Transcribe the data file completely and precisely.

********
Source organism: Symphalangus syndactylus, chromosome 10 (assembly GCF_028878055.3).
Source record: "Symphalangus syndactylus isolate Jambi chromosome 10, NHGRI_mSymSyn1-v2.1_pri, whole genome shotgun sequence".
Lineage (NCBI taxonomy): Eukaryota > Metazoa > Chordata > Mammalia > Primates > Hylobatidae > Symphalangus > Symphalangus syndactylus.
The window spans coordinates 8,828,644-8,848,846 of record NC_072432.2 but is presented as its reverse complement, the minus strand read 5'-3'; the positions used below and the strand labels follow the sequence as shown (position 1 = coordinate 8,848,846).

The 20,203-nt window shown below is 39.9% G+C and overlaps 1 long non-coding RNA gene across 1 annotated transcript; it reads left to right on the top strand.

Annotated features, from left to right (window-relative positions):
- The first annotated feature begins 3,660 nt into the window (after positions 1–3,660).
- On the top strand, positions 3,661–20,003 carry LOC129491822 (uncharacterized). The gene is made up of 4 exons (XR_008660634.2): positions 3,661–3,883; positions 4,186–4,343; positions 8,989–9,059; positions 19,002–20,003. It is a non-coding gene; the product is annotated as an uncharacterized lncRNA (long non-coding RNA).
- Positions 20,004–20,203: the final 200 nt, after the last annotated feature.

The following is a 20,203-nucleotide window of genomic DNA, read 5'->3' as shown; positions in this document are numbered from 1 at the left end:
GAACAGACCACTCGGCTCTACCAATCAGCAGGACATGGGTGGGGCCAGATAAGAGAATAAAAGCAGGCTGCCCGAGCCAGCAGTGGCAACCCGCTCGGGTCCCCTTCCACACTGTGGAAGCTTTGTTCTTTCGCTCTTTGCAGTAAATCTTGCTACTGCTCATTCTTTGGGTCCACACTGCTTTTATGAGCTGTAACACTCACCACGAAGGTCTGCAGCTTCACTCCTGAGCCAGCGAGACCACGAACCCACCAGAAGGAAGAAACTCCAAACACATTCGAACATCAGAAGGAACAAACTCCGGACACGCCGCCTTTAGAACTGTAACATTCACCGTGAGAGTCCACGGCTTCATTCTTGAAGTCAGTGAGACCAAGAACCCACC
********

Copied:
Source organism: Symphalangus syndactylus, chromosome 10 (assembly GCF_028878055.3).
Source record: "Symphalangus syndactylus isolate Jambi chromosome 10, NHGRI_mSymSyn1-v2.1_pri, whole genome shotgun sequence".
Lineage (NCBI taxonomy): Eukaryota > Metazoa > Chordata > Mammalia > Primates > Hylobatidae > Symphalangus > Symphalangus syndactylus.
The window spans coordinates 8,828,644-8,848,846 of record NC_072432.2 but is presented as its reverse complement, the minus strand read 5'-3'; the positions used below and the strand labels follow the sequence as shown (position 1 = coordinate 8,848,846).

The 20,203-nt window shown below is 39.9% G+C and overlaps 1 long non-coding RNA gene across 1 annotated transcript; it reads left to right on the top strand.

Annotated features, from left to right (window-relative positions):
- The first annotated feature begins 3,660 nt into the window (after positions 1–3,660).
- On the top strand, positions 3,661–20,003 carry LOC129491822 (uncharacterized). The gene is made up of 4 exons (XR_008660634.2): positions 3,661–3,883; positions 4,186–4,343; positions 8,989–9,059; positions 19,002–20,003. It is a non-coding gene; the product is annotated as an uncharacterized lncRNA (long non-coding RNA).
- Positions 20,004–20,203: the final 200 nt, after the last annotated feature.

The following is a 20,203-nucleotide window of genomic DNA, read 5'->3' as shown; positions in this document are numbered from 1 at the left end:
GAACAGACCACTCGGCTCTACCAATCAGCAGGACATGGGTGGGGCCAGATAAGAGAATAAAAGCAGGCTGCCCGAGCCAGCAGTGGCAACCCGCTCGGGTCCCCTTCCACACTGTGGAAGCTTTGTTCTTTCGCTCTTTGCAGTAAATCTTGCTACTGCTCATTCTTTGGGTCCACACTGCTTTTATGAGCTGTAACACTCACCACGAAGGTCTGCAGCTTCACTCCTGAGCCAGCGAGACCACGAACCCACCAGAAGGAAGAAACTCCAAACACATTCGAACATCAGAAGGAACAAACTCCGGACACGCCGCCTTTAGAACTGTAACATTCACCGTGAGAGTCCACGGCTTCATTCTTGAAGTCAGTGAGACCAAGAACCCACC